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Pure says unstructured data needs storage scale and performance

Podcast: Pure Storage says huge growth of unstructured data and its diversity means storage has to be able to scale with it and offer performance to gain insights

In this podcast, we talk to Pure Storage about the challenges presented to data storage by the huge growth in unstructured data and the need to gain working insight from it.

We speak with Amy Fowler, VP of strategy and product marketing for FlashBlade at Pure Storage, and FlashBlade technical evangelist Justin Emerson about the nature of unstructured data, its immense growth in data volume terms and its diversity across data types, as well as the requirements in storage terms to meet that challenge.

 

Antony Adshead: What are the major challenges faced by enterprises with unstructured data in terms of management, use and analysis?

Amy Fowler: First of all, everyone has unstructured data these days, so I think that’s a good jumping-off point. I think the most recent metric I saw is that 80% of enterprise data will be unstructured by 2025, so it certainly represents something significant to grapple with.

And while we’ve been talking about data growth for as long as I can remember – and I’ve been in storage more than half my life – but it’s not any more just about how many terabytes or petabytes, but also the potential sources of data which is contributing to the growth, of course.

It used to be that the critical data was primarily in transactional databases that fed data into a data warehouse, and that was pretty straightforward. But these days, if you’re a retailer or a financial services organisation or healthcare organisation, you’re probably getting valuable data in the form of super-diverse sources; from images to tweets to IoT [internet of things] and log data.

And everyone’s telling you that your most valuable asset is your data. So, you know that ideally you don’t want to throw anything out, but at the same time you don’t want to store everything for ever both in terms of efficiency and for regulatory reasons.

So, the first thing is that unstructured data management becomes a huge challenge: What do I have? What do I want to keep? And, most importantly, what insights can I glean from it?

And one important element of this is the metadata – the data about the data – so that you can have help making those decisions.

The second big thing is that enterprises also know that they can do more with the data, whether that’s drawing connections, conclusions from disparate data sources to optimise profits or for threat detection or, in the case of healthcare image data, to accelerate diagnosis or patient care.

To do this effectively, to connect the dots between disparate sources to gain those insights, you really need to be able to triangulate the data. It can’t be in dozens of physical silos.

The third thing I would connect back to the declining human attention span, which is between eight and 15 seconds, depending on which study you have attention span to read on Google. But the users of your data now expect to be able to get insights from it super-fast.

So, just knowing what you have from a data management perspective and saving it all in one place isn’t enough. You need to have it living in infrastructure that delivers a level of performance so that you actually can rapidly analyse it. And that’s a lot and very different to what organisations were dealing with even just five or six years ago.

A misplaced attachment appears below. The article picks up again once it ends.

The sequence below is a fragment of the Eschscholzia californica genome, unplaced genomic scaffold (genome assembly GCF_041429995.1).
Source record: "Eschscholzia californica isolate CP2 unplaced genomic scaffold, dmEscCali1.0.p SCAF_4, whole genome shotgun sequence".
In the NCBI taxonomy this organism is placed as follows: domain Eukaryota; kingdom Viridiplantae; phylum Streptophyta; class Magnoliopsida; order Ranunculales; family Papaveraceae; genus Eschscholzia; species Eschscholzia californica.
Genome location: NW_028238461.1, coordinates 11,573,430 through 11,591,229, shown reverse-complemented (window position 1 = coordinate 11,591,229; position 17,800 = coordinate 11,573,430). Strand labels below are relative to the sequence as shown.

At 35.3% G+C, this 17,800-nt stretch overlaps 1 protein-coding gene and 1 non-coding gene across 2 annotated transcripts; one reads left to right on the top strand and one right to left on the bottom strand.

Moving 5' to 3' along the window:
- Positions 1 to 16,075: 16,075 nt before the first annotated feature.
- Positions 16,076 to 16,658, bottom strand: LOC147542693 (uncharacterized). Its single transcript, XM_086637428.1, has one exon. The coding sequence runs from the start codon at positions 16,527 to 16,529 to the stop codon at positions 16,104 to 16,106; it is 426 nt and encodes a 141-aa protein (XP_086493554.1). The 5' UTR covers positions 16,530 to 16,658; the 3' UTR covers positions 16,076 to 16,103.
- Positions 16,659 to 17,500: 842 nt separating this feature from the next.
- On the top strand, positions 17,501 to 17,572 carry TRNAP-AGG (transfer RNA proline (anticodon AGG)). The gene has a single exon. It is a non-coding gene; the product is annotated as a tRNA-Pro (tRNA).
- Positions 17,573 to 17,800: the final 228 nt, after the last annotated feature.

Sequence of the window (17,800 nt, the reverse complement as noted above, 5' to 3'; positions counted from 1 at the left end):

Adshead: What technical storage challenges does unstructured data present and what storage technologies are required to overcome these?

Justin Emerson: I think all the major problems come in some form with regard to scale.

So, whether that’s scale in terms of the number of files or objects, which can drive complexity around how you architect applications, the protocols you need, the performance you need, and increasingly in terms of how you address power consumption requirements of these things at scale.

Amy talked about how you used to analyse data that happened before, in a data warehouse. Now you’re trying to analyse data in real time. The next wave is how do you analyse things or predict things going into the future?

To do that, the amount of data you need increases tremendously. How much performance you need to analyse that data goes up increasingly, and then all of those things create pressure on the environmentals or the constraints of your datacentre.

So, in the largest cases, you end up sizing an entire infrastructure for the size of a datacentre or the size of a power footprint. And that’s driving decisions at a lot of customers at the largest end of the scale.

How you deal with these things is that you have to start thinking about scalability from the beginning and at every level of the stack.

If you’re not building scalable applications – which is why so many people, so many different kinds of applications are being refactored or rebuilt for scalable cloud-like infrastructure, or consumable infrastructure – you need to be able to build those applications to consume a scalable amount of data, data that spans potentially multiple namespaces, multiple datacentres, lots of different types of data, and lastly, building on platforms, foundational platforms that provide you that level of scale.

Because all the problems tend to stem from the fact that the amount of data is growing, the amount of computing power required to process that data is growing, and so that growth drives all of these scale problems.

And how you encounter those scale problems at various different levels of scale is actually quite interesting.

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